External Reviewers: EuGBs must be reviewed by external reviewers (registered with and supervised by the European Securities Market Authority) for compliance with the EuGB standard.
Required Documentation: Issuers of EuGBs must publish a prospectus that complies with the EU Prospectus Regulation (the “EU PR”), unless they are exempt from the requirement to issue a prospectus, such as EU sovereign or quasi-sovereign issuers. Essentially, this means that EuGBs will need to be listed on a regulated market. The prospectus must explicitly state that the bonds are designated as "European Green bonds" or "EuGB" and that they are issued in accordance with the EU GBS. Where the use of proceeds relates to capital expenditure and operating expenditures that meet the EU Taxonomy requirements, the issuer is required to publish a “CapEx plan” in accordance with Commission Delegated Regulation (EU) 2021/2178, and a summary of the issuer’s CapEx Plan must also be included in the prospectus.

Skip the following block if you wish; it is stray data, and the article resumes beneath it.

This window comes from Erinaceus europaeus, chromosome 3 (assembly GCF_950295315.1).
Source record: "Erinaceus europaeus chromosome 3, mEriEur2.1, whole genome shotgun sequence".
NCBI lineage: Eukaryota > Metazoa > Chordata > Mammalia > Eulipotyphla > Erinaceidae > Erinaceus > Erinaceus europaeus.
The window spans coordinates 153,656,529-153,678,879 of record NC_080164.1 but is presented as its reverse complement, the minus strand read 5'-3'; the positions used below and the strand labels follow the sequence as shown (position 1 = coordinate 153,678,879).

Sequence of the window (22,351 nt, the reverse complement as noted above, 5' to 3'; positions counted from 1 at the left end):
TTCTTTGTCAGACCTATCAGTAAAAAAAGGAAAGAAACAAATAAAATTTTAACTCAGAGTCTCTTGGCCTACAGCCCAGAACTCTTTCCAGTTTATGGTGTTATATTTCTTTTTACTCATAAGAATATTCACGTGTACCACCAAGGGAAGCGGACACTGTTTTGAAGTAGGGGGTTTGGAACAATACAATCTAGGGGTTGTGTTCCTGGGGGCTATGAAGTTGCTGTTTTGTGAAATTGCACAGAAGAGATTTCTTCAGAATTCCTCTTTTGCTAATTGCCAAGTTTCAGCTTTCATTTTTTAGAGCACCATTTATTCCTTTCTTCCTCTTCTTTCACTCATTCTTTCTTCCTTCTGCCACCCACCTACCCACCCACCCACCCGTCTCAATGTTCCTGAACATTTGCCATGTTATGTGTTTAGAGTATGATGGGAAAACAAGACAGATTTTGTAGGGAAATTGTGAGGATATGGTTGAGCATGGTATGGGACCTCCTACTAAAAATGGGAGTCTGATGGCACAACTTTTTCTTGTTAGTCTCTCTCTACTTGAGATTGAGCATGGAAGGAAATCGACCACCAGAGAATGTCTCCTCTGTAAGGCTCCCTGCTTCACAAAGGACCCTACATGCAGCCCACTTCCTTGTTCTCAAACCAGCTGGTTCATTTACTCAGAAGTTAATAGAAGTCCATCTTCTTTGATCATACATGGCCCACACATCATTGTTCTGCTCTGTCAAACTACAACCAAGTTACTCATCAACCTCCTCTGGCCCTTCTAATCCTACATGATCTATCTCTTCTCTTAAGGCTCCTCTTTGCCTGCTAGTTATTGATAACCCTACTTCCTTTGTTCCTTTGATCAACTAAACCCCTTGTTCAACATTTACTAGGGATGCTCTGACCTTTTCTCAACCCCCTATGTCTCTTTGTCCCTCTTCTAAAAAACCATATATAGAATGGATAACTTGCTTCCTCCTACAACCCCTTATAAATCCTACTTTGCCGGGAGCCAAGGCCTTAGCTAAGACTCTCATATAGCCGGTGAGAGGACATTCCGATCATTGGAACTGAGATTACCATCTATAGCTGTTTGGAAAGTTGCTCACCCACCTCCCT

Factsheet: Issuers of EU GBS bonds must prepare a “green bond factsheet,” which must be reviewed pre-issuance by an external reviewer. The EU GBS sets out a prescribed template for the factsheet and content requirements, which will be considered “regulated information” for the purposes of the EU PR and may be incorporated by reference in the bond prospectus.
Sanctions: Issuers of EU GBS bonds will need to have their prospectus approved by a national competent authority (NCA) in the relevant Member State and the NCAs will be responsible for supervising an issuer’s compliance with the EuGB standard. Pursuant to the regulation, the relevant NCA has an array of powers to ensure compliance, including the power to suspend approval of a prospectus, withdraw the EuGB label, or prohibit an issuer from issuing EuGBs for up to a year. In addition, the regulation includes the power to issue monetary fines of up to 0.5% of an issuer’s turnover, and EU member states may choose to impose criminal sanctions for non-compliance.